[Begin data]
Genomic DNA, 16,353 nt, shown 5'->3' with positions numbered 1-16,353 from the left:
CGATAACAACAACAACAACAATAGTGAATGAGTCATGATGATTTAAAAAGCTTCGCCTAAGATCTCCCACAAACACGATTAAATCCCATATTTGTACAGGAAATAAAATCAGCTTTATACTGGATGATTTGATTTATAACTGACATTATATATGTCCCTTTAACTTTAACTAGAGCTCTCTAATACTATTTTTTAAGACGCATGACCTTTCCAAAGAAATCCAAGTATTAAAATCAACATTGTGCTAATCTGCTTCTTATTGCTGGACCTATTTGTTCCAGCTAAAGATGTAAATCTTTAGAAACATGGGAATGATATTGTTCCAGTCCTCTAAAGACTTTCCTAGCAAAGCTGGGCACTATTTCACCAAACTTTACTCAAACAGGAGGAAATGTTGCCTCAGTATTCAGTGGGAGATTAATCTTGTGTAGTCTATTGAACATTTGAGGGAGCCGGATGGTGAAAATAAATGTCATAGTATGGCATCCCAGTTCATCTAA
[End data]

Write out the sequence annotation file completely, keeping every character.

Genomic DNA, 16,353 nt, shown 5'->3' with positions numbered 1-16,353 from the left:
CGATAACAACAACAACAACAATAGTGAATGAGTCATGATGATTTAAAAAGCTTCGCCTAAGATCTCCCACAAACACGATTAAATCCCATATTTGTACAGGAAATAAAATCAGCTTTATACTGGATGATTTGATTTATAACTGACATTATATATGTCCCTTTAACTTTAACTAGAGCTCTCTAATACTATTTTTTAAGACGCATGACCTTTCCAAAGAAATCCAAGTATTAAAATCAACATTGTGCTAATCTGCTTCTTATTGCTGGACCTATTTGTTCCAGCTAAAGATGTAAATCTTTAGAAACATGGGAATGATATTGTTCCAGTCCTCTAAAGACTTTCCTAGCAAAGCTGGGCACTATTTCACCAAACTTTACTCAAACAGGAGGAAATGTTGCCTCAGTATTCAGTGGGAGATTAATCTTGTGTAGTCTATTGAACATTTGAGGGAGCCGGATGGTGAAAATAAATGTCATAGTATGGCATCCCAGTTCATCTAA